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OXFORD — Christopher Pottle, teacher and Christian peace activist, died unexpectedly on Tuesday, February 15, 2011, at his home in Oxford. He was 79.
Born in New Haven, CT on February 14, 1932, he was one of two sons and a daughter of Frederick Albert and Marion Isabel (Starbird) Pottle. His father and mother were editor and cataloguer, respectively, of the papers of James Boswell at Yale University, where his father was also a professor of English literature.
He graduated from Phillips Exeter Academy in 1949 and earned a Bachelor's Degree in English at Yale in 1953. After a year at the Sperry Gyroscope Company on Long Island, NY, he served in the U.S. Army from 1954 to 1956 as a engineer at Aberdeen Proving Ground in Maryland. He earned a Ph.D. in Electrical Engineering at the University of Illinois at Urbana in 1962 and was a Fulbright scholar at the Max Planck Institute for Physics in Munich, Germany, 1958-59. While in Germany, he met Marcia Suthon, a fellow Fulbright Scholar from New Orleans, LA. They married in 1961.
After receiving his doctoral degree, he joined the faculty at Cornell University in Ithaca, NY, where he taught electrical engineering until he retired in 1998. He was a Fulbright scholar at the University of Erlangen-Nuremberg, Germany, in 1966-67, and spent sabbatical leaves at the IBM Watson Research Laboratories, at the General Electric Company’s Electric Utility Systems Engineering Department, and at Carnegie-Mellon University.
Mr. Pottle was one of the founders of the Computer Science Department at Cornell and was known for his forward-thinking approach, constantly incorporating new technologies in a field that changed rapidly during his 36 years of teaching. He was also known for his dedication to creating a positive educational experience for his students and could often be found with them, sleeves rolled up, hard at work in the labs that were a central part of the electrical engineering curriculum. The wisdom, discipline and humor he brought to his work impacted over 4,000 graduates of the school during his years of teaching.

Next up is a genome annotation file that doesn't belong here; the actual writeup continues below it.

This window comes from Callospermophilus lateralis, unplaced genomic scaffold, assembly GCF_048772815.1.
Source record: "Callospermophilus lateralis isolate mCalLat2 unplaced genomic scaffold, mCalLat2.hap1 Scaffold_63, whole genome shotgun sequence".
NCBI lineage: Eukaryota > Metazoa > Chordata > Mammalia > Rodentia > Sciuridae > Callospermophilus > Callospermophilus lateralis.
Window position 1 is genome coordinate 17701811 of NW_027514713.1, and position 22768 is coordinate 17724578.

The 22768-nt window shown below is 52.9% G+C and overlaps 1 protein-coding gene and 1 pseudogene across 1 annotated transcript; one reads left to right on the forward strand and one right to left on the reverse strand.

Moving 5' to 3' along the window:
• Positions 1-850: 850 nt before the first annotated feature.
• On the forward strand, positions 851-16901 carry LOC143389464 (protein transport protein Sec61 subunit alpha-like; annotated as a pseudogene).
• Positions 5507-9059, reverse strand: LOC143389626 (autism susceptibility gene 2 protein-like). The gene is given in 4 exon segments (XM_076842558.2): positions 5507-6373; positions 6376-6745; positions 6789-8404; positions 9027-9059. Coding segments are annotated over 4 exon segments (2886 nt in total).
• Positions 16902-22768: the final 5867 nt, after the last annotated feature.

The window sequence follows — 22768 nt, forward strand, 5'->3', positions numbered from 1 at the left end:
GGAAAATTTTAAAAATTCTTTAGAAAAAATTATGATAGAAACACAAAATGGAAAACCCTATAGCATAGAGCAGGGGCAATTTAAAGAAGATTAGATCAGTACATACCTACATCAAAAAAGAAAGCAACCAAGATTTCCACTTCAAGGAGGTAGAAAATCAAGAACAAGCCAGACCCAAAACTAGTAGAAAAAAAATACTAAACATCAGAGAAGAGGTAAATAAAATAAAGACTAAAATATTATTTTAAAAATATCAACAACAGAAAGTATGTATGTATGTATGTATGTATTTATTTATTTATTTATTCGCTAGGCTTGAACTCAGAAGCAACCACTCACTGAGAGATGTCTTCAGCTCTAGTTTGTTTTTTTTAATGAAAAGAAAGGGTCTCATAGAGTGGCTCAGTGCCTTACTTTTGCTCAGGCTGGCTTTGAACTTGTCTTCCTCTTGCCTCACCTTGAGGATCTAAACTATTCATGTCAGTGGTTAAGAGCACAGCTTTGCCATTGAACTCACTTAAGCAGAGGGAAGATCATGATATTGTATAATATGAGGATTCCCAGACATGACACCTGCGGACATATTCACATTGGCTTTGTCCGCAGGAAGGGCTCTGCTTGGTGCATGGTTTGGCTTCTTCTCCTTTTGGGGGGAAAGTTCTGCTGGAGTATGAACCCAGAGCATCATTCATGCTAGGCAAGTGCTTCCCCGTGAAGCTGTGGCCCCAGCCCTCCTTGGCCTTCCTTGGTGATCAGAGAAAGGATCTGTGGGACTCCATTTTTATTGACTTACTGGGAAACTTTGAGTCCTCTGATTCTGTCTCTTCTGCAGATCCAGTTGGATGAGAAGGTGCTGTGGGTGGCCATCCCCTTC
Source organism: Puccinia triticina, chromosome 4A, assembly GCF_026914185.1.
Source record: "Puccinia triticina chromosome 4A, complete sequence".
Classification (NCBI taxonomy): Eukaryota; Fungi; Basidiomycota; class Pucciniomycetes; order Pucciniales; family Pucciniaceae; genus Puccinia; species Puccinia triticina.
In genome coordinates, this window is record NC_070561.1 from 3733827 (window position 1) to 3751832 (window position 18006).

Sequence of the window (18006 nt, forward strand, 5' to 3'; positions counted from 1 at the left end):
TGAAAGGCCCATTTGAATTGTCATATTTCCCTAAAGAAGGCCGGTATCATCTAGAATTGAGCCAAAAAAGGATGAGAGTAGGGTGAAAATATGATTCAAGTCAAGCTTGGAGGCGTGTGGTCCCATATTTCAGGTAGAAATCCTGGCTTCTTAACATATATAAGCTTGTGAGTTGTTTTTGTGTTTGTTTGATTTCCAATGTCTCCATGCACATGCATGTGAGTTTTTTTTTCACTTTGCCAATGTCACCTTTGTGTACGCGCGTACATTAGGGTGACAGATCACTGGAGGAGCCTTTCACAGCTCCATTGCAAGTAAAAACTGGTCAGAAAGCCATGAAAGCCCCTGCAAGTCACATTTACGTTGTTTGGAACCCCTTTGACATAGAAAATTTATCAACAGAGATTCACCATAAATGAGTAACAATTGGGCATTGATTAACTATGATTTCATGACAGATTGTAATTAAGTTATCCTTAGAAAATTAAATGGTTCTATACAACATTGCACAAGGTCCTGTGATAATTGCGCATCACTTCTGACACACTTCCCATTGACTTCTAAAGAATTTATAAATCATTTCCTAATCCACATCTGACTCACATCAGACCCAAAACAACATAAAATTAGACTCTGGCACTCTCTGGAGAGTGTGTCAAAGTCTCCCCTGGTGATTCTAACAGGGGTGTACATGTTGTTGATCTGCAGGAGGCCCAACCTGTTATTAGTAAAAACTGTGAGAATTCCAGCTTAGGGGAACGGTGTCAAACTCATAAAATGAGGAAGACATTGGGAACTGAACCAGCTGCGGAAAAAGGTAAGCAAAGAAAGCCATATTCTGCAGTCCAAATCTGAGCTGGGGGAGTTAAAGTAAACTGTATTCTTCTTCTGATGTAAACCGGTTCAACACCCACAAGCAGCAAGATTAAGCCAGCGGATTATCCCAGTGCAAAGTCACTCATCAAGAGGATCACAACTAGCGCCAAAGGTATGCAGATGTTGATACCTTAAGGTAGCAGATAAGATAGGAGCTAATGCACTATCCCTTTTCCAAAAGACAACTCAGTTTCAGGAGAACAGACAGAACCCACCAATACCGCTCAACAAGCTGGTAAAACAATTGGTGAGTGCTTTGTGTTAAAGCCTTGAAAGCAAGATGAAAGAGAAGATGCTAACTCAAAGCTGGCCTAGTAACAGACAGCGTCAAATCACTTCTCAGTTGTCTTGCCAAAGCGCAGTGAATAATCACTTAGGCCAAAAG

Upon retirement, he and his wife moved to Oxford, his mother’s family home for several generations, where he had spent summers in childhood and throughout his life. He expressed his love of the outdoors through camping, hiking, sailing, and boating, particularly at the family camp in nearby Otisfield Cove, and worked hard to protect the camp for future generations of his extended family.
He began a lifetime of dedicated service in the Episcopal Church as a young child, singing in the boys’ choir at Christ Episcopal Church, New Haven. He served as acolyte, on vestries, as treasurer and in countless other ways at churches in New Haven, Ithaca, and most recently in Norway.
As a Christian peace activist, his passion for social and environmental justice brought him to leadership roles in many organizations, including the Episcopal Peace Fellowship, the Maine Council of Churches, Maine Interfaith Power and Light, and the Thompson Lake Environmental Association (TLEA). He often brought his analytical and computing skills to bear in such volunteer work, serving as treasurer of a number of organizations in which he also helped to integrate current technology. He spent many hours with the TLEA in recent years inspecting boats and working to keep his beloved lake clear of invasive plants.
Besides his wife, Mr. Pottle is survived by a son, Samuel W. Pottle of Madison, WI and Tokyo, Japan; a daughter, Manette B. Pottle of Camden; a son, John F. Pottle of Williamsburg, VA and as many nieces, nephew, cousins and friends as there are stars in the sky.
Funeral services will be held on Wednesday, March 2 at 2 p.m., at Christ Episcopal Church in Norway with the Reverand Anne Stanley officiating. Spring interment will be at Elmwood Cemetery in Otisfield. Donations, in lieu of flowers, may be sent to Christ Episcopal Church, 35 Paris Street, Norway, ME 04268; Thompson Lake Environmental Association, P.O. Box 25, Oxford, ME, 04270 or Episcopal Peace Fellowship, 637 South Dearborn St., Chicago, IL 60605-1839. Arrangements under the care of Oxford Hills and Weston Funeral Services, 1037 Main St., Oxford. On-line condolences may be expressed to the family at www.oxfordhillsfuneralservices.com.